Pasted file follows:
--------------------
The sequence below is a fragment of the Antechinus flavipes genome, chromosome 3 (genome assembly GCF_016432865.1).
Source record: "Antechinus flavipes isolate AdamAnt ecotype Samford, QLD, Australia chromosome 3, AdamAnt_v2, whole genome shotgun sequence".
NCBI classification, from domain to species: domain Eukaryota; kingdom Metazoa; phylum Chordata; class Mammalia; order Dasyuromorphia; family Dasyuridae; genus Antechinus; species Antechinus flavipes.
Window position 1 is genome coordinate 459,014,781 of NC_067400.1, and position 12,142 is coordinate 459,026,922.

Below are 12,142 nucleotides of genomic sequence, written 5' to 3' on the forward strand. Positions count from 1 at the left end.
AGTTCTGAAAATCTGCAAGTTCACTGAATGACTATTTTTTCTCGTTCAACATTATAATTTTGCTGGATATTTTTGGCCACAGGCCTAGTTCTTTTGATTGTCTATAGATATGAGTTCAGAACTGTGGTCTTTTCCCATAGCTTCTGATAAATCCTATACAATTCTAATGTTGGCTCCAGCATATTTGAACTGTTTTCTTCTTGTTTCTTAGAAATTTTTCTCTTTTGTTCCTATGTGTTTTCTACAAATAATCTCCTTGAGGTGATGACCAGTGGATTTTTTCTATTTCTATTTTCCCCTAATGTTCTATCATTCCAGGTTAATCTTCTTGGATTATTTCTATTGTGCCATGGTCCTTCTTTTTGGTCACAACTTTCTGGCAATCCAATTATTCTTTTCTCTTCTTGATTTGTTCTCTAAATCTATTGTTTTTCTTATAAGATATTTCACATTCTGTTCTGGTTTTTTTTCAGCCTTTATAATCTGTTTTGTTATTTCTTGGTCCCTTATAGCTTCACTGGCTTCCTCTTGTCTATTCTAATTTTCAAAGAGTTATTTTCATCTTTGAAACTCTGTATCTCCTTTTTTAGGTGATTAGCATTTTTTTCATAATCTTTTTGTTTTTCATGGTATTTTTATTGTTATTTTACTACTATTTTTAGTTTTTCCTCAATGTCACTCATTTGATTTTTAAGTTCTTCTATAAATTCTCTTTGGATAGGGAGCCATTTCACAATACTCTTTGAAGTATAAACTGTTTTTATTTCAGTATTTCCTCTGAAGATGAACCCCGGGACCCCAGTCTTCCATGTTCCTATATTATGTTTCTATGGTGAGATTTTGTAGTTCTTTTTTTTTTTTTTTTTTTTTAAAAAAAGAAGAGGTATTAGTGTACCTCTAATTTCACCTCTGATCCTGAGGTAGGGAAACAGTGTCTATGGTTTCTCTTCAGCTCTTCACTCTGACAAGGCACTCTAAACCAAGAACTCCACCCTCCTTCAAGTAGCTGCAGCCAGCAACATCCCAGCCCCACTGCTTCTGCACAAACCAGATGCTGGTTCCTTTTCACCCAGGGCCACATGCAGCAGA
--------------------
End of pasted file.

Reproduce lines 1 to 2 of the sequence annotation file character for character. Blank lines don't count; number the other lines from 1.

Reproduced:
The sequence below is a fragment of the Antechinus flavipes genome, chromosome 3 (genome assembly GCF_016432865.1).
Source record: "Antechinus flavipes isolate AdamAnt ecotype Samford, QLD, Australia chromosome 3, AdamAnt_v2, whole genome shotgun sequence".